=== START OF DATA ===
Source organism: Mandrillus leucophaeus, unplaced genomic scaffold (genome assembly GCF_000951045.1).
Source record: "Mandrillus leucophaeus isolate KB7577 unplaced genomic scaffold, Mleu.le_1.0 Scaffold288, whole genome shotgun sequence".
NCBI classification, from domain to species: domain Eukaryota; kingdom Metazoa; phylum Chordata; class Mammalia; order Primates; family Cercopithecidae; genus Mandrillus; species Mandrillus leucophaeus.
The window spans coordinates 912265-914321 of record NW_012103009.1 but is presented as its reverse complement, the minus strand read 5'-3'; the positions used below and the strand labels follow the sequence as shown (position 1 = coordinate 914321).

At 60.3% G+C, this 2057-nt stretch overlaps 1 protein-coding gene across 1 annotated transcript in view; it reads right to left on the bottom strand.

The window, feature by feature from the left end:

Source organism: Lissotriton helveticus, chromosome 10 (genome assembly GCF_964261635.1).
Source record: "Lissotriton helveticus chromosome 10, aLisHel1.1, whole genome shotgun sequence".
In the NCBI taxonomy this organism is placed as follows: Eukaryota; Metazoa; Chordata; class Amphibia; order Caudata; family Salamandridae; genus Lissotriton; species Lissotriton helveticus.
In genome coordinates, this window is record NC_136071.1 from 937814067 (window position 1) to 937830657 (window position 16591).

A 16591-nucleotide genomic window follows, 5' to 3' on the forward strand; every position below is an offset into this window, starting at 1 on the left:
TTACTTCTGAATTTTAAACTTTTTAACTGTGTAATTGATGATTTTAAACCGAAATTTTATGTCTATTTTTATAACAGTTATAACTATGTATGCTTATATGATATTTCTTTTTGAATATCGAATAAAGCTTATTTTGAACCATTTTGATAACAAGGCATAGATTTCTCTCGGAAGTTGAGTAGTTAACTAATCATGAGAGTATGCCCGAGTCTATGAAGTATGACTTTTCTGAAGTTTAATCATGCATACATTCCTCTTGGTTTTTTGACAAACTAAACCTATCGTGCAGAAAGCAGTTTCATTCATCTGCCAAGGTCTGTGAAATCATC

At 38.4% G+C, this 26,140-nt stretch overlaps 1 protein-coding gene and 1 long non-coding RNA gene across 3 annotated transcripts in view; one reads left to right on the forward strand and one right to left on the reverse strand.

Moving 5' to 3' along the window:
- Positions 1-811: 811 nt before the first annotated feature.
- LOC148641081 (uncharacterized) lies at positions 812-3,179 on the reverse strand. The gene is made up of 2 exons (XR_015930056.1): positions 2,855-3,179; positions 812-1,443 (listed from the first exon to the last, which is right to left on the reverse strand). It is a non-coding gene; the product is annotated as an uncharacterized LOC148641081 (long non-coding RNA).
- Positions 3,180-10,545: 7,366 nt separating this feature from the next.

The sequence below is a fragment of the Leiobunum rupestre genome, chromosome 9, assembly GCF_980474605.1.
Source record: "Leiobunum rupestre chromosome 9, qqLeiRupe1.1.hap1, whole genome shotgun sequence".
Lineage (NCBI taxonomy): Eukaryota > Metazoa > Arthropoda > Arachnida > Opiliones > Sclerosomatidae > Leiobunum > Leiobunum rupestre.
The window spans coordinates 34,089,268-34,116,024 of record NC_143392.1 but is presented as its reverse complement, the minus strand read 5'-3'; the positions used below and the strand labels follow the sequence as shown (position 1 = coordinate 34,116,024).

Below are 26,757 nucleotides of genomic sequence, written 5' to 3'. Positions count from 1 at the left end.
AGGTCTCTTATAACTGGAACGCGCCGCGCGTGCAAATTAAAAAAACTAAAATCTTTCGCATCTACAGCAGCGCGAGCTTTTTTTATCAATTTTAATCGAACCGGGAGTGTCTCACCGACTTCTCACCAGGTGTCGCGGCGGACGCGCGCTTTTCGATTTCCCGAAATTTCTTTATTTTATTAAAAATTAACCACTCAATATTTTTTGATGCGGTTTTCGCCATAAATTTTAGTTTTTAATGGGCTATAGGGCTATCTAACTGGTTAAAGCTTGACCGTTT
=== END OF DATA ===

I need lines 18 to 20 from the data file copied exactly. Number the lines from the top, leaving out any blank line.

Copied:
The sequence below is a fragment of the Leiobunum rupestre genome, chromosome 9, assembly GCF_980474605.1.
Source record: "Leiobunum rupestre chromosome 9, qqLeiRupe1.1.hap1, whole genome shotgun sequence".
Lineage (NCBI taxonomy): Eukaryota > Metazoa > Arthropoda > Arachnida > Opiliones > Sclerosomatidae > Leiobunum > Leiobunum rupestre.